AS he looks out of the clubhouse window, overlooking the first tee, Crook Golf Club captain Peter Shaw can see the exact point from which the club’s opening tee shot was struck in 1919.

“Aye,” he chuckles. “And I bet it was windy that day too.”

Crook Golf Club, perched on the top of Low Jobs Hill, is celebrating its centenary this year, with a programme of events beginning with a centenary ball last weekend. T

he club has long offered one of the North-East’s most unique golfing tests – it has often been said that its undulations mean it helps to have one leg longer than the other – and the anniversary has sparked a detailed trawl of the history books.

“The club actually started in June 1919,” said Mr Shaw, who followed in his father Les’ footsteps as the pair became the first father-and-son duo to have captained the club.

“It was set up by Dr George Yuille Caldwell, who rented the land here off JH Thompson, who had the Hole In The Wall farm.

“The club paid £18-a-year for the rent of the land, but for that, they also got the rent of some horses and equipment to cut the grass.

“It was originally a nine-hole course, and the original nine holes are still part of the course today. The big difference back then, though, is that the greens were all square because they had barbed wire fences going right around them. That was because the horses that cut the grass were living on the course.”

Stephen Spark Wraith was the club’s first captain in 1920, with the original membership mainly comprised of professional Crook residents such as doctors, teachers and members of the clergy. Always progressive, however, the club had a ladies section from the outset.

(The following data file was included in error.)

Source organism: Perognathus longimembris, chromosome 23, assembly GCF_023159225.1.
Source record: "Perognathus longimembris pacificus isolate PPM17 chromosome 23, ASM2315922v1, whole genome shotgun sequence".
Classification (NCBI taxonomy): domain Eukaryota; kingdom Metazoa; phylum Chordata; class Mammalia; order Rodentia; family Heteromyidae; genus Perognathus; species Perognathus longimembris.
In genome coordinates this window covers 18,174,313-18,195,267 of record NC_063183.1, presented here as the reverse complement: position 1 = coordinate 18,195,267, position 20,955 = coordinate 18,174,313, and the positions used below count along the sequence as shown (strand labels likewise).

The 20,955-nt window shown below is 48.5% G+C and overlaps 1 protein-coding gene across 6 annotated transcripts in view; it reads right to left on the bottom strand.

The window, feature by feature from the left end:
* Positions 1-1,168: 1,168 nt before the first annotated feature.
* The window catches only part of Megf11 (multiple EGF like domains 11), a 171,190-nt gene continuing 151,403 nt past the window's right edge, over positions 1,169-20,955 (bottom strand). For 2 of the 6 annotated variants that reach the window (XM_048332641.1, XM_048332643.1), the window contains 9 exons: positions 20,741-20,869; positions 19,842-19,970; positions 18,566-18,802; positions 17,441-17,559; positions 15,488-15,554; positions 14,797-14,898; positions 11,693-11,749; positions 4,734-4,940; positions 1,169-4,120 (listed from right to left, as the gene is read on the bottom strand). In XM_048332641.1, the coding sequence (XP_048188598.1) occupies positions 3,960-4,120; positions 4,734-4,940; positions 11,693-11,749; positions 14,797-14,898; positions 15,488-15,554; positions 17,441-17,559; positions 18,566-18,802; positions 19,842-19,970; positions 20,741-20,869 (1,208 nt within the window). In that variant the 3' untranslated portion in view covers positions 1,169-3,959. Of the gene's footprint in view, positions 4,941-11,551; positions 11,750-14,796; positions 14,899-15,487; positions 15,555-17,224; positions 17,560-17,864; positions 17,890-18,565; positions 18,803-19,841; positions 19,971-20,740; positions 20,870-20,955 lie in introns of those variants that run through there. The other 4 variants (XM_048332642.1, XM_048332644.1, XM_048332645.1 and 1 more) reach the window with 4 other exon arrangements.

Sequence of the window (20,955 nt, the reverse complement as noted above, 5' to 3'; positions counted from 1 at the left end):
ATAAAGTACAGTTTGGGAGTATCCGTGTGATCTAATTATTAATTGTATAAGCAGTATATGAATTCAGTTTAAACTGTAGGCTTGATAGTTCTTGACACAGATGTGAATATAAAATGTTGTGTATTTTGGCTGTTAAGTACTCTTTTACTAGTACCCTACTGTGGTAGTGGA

It joined Durham County Golf Union in 1922, by which time it boasted 97 male members, 61 females and 16 juniors. Today, membership numbers stand at around 280.

“It was popular right from the start, so there was a need to get some facilities at the course,” said Mr Shaw. “They couldn’t really afford to build anything permanent, so they organised to transport two of the POW huts from the camp just down the road at Harperley.

“They formed the original clubhouse, and they lasted right the way through to the 1970s, when they were replaced by the brick building that’s here today. Even then they didn’t disappear though. They were used as greenkeepers’ sheds right through to the mid-1990s.”

The course grew to 14 holes when the club was able to purchase some neighbouring land near Helmington Row in the 1960s, and adopted its current 18-hole design in the 1970s when it was able to lease an additional pocket of land on the former Bowdon Colliery site.

“The new course was opened in 1976, and there was another major development in 1996 when we extended the clubhouse to its current size,” said Mr Shaw. “That was a big thing because it meant we were able to become a much bigger part of the local community. There’s nowhere of a similar size anywhere in Crook, so we’ve become popular for weddings, christenings and community events.”

Golf remains at the heart of what they do though, and thanks to the erection of a wind turbine on golf club land in 2015, the club boasts much stronger finances than many others in the region.

“We’re probably one of the most stable clubs around, and we’re proud of that,” said Mr Shaw. “There’s been lots of ups and downs in the last 100 years, but we’re probably in a better position now than we’ve been in for a long time.

“We’ve always been seen as a bit of a feeder club for some of the bigger clubs in the county – Bishop or Brancepeth maybe – but we’re proud of the fact we’re also seen as a welcoming, social place to play.

“We’ve got plans for the future – we want to build a swing room and practice facilities and get into the local schools – and hopefully we’ll have another successful 100 years.”